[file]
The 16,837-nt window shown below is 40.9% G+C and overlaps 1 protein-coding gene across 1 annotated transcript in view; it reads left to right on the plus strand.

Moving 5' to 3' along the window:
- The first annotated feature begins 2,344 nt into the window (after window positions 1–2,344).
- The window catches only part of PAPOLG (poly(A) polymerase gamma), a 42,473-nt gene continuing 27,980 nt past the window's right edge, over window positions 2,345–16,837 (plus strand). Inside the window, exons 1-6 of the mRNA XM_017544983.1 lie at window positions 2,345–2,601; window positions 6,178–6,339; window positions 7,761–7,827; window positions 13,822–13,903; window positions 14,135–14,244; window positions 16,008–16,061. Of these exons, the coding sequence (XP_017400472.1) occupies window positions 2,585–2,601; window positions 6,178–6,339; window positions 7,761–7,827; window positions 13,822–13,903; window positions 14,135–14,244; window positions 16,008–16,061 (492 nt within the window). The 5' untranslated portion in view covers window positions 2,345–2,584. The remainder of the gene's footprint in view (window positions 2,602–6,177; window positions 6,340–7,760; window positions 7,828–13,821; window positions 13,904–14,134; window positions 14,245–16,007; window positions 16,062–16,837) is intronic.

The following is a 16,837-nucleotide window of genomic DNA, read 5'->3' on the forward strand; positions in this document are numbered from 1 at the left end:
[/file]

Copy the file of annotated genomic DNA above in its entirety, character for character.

The 16,837-nt window shown below is 40.9% G+C and overlaps 1 protein-coding gene across 1 annotated transcript in view; it reads left to right on the plus strand.

Moving 5' to 3' along the window:
- The first annotated feature begins 2,344 nt into the window (after window positions 1–2,344).
- The window catches only part of PAPOLG (poly(A) polymerase gamma), a 42,473-nt gene continuing 27,980 nt past the window's right edge, over window positions 2,345–16,837 (plus strand). Inside the window, exons 1-6 of the mRNA XM_017544983.1 lie at window positions 2,345–2,601; window positions 6,178–6,339; window positions 7,761–7,827; window positions 13,822–13,903; window positions 14,135–14,244; window positions 16,008–16,061. Of these exons, the coding sequence (XP_017400472.1) occupies window positions 2,585–2,601; window positions 6,178–6,339; window positions 7,761–7,827; window positions 13,822–13,903; window positions 14,135–14,244; window positions 16,008–16,061 (492 nt within the window). The 5' untranslated portion in view covers window positions 2,345–2,584. The remainder of the gene's footprint in view (window positions 2,602–6,177; window positions 6,340–7,760; window positions 7,828–13,821; window positions 13,904–14,134; window positions 14,245–16,007; window positions 16,062–16,837) is intronic.

The following is a 16,837-nucleotide window of genomic DNA, read 5'->3' on the forward strand; positions in this document are numbered from 1 at the left end: